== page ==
Website metrics you need to be paying attention to for success


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Website metrics you need to be paying attention to for success

Knowing how your website is doing can be tricky and overwhelming, especially if you don’t quite understand what it is you need to measure. It’s often the small details that create the fine line between success and failure. Granted, website statistics and metrics are far from interesting or glamorous topics that will peak your interest. However, they are crucial in measuring the success of your website and determining how you can improve it. The following are a few important metrics you simply need to be paying attention to in order to maximize your website’s performance.


Getting people to your site is the primary step so accordingly, the number of visitors is among the first metrics you need to monitor. These numbers are important because they represent the size of the audience that you are reaching during a specific period. Among those numbers, look for unique visitors – that is how you determine the actual number of people visiting at least once. As you get a deeper understanding of unique visitors, expand your tracking efforts to repeat visitors. If their number is growing, it means people are eager to come back again to your website and you know you’re doing something right.

Understanding your website’s audience also means knowing where they are coming from, which leads us to the next entry…
Traffic sources

Tracking traffic

sources provide insights into how your visitors are getting to your website, namely the sources they are coming from. In terms of traffic diversity, there are four primary categories:

  • Direct – visitors that directly type your URL into the browser
  • Organic – traffic based on search engine queries
  • Referral – traffic that leads from another site
  • Social – social media driven traffic

Every website has a different mix of diverse sources of incoming traffic so staying on top of those trends allows you to refine your marketing strategies and see which channels are driving the most traffic. For instance, if you put a lot of effort into SEO; then the volume of organic search should increase. Wide social media promotion should translate into referral traffic from various social media website. Each traffic source has different levels of conversion which is why it’s so important to track a variety of sources as there is no single best one.

Conversion rate

Conversions are probably the most important metric when it comes to tracking. The rate at which they are happening shows you the percentage of people that perform a desired action or goal on your website. Depending on that goal, conversion rates can refer to anything. For example, these can be landing page or email conversions from your CPA (cost per action) campaigns if you use something like AdWords or alternatives to AdWords. It can also be tied to filling out a form, making a sale and so on.&nbsp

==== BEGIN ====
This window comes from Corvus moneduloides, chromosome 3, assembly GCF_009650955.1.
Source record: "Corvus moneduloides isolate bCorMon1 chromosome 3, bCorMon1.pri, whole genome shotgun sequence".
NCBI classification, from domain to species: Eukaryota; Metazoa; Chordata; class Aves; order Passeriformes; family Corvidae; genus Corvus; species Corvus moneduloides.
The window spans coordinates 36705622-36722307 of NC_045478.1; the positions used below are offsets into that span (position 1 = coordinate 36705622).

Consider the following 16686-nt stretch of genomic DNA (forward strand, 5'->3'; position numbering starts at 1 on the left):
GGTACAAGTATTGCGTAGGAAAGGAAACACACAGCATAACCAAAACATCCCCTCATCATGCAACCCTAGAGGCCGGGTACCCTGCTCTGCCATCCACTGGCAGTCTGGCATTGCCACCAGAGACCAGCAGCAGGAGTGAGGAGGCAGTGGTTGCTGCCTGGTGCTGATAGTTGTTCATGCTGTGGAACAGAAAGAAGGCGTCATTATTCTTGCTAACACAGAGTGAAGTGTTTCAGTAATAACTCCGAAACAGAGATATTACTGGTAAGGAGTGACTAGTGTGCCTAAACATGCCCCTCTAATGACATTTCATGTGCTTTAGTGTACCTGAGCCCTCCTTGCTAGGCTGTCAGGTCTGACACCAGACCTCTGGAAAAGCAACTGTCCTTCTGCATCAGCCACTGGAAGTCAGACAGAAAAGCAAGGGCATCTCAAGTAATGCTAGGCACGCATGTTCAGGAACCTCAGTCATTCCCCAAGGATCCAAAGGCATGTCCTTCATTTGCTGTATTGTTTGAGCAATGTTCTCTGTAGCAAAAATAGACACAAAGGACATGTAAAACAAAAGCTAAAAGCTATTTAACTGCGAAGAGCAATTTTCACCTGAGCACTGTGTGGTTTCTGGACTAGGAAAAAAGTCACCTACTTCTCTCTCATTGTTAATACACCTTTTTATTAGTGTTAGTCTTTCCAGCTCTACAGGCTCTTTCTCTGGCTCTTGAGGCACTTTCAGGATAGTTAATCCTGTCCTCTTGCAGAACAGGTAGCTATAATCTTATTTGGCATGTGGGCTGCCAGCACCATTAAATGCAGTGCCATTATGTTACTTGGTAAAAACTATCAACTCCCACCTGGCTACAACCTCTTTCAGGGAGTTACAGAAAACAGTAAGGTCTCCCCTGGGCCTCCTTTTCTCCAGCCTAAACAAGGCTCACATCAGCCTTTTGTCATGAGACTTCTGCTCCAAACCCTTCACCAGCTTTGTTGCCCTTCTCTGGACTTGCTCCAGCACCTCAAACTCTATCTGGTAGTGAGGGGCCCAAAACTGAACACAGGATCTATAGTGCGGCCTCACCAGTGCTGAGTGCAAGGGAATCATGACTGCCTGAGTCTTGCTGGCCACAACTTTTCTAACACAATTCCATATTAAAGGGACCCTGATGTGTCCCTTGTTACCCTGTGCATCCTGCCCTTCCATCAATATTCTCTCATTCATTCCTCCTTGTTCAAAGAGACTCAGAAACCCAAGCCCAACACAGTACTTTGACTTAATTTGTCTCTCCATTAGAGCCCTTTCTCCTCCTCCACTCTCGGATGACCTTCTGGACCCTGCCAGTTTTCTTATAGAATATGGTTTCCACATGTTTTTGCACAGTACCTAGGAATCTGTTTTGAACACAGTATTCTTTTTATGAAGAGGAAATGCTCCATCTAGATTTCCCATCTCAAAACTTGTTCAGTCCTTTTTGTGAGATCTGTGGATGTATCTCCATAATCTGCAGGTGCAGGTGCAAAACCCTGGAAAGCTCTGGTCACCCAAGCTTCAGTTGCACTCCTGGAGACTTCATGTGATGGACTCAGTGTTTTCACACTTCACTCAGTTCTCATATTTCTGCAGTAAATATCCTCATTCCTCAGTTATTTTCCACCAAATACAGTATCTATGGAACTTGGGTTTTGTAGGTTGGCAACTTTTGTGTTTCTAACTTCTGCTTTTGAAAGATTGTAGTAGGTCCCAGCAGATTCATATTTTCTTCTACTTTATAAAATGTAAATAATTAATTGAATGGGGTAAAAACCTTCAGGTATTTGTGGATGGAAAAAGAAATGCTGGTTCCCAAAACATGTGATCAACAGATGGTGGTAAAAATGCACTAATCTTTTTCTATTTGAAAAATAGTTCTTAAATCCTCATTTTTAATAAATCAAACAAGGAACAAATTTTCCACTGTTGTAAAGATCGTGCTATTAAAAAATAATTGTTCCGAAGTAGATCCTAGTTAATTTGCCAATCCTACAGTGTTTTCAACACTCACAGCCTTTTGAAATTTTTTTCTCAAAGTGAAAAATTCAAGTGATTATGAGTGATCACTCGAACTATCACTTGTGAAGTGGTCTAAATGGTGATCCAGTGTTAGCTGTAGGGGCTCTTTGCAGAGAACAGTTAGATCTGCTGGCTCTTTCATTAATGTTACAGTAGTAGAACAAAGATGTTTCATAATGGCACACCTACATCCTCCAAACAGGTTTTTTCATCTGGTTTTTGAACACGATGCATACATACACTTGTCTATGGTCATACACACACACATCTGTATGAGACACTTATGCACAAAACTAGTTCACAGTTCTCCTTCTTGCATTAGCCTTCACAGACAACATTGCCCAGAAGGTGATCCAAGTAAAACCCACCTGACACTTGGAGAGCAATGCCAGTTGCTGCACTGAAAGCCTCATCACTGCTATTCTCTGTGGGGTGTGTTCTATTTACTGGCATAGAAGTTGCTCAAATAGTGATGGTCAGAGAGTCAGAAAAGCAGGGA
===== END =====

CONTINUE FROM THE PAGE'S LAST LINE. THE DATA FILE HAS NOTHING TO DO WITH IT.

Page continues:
Naturally, the higher the conversion rate, the better as that means your website is doing well. On the other hand, low percentages can present all sorts of trouble, from attracting irrelevant traffic to having a weak or ineffective ad campaign. In essence, the conversion rate measures your website’s overall success and keeps you in the loop if you are getting valuable traffic (or not) for your marketing efforts.

Bounce rate

The easiest way to explain what is a “bounce” is to go by Google’s definition – a single page session. Technically, a bounce is every visitor that visited your site and immediately left off. Bounce rate can always be partially attributed to visitors that are simply at the wrong website, meaning there will likely be some percentage of it at any time. However, for the most part, it means people who visited your website didn’t find what they were looking for and just left. Thus, low bounce rate means the majority of your audience is sticking around to enjoy your website. High bounce rate can be caused by several factors, everything from poor traffic to bad keywords to slow load times. Comparing high bounce pages with low ones can provide information into what’s working for some of your visitors and what isn’t.

Average session duration

A page that doesn’t have helpful information can see your visitors leave in just a few seconds, whereas a well-written, informative page or a blog post can keep people as long as needed. The aim is to get your point across while making your audience stay long enough as Google bases how good a website is on time spent. Because it cannot make a distinction between a good and poorly written content, the search engine turns to session duration as an indicator of website’s performance. The more average time is spent, the better. &nbsp

For a website to see any kind of success, it’s critical to monitor its performance and make improvements on the go. By focusing on these metrics, you will get a better understanding of your site and optimize it for more conversions. Yet, it’s important to remember that every website is different and has different metrics for success so be sure that these fully apply to your online property and don’t be afraid to go even further.

Barak Hajaj
In my years in the digital marketing industry, I have initiated, produced and promoted marketing strategies and campaigns for various high profiled clients as well as small business owners. During those years, I have gained experience in business development, content management and client relations.I have experience across a broad range of advertising and marketing functions such as SEO, SEM and PPC with diverse industry segment


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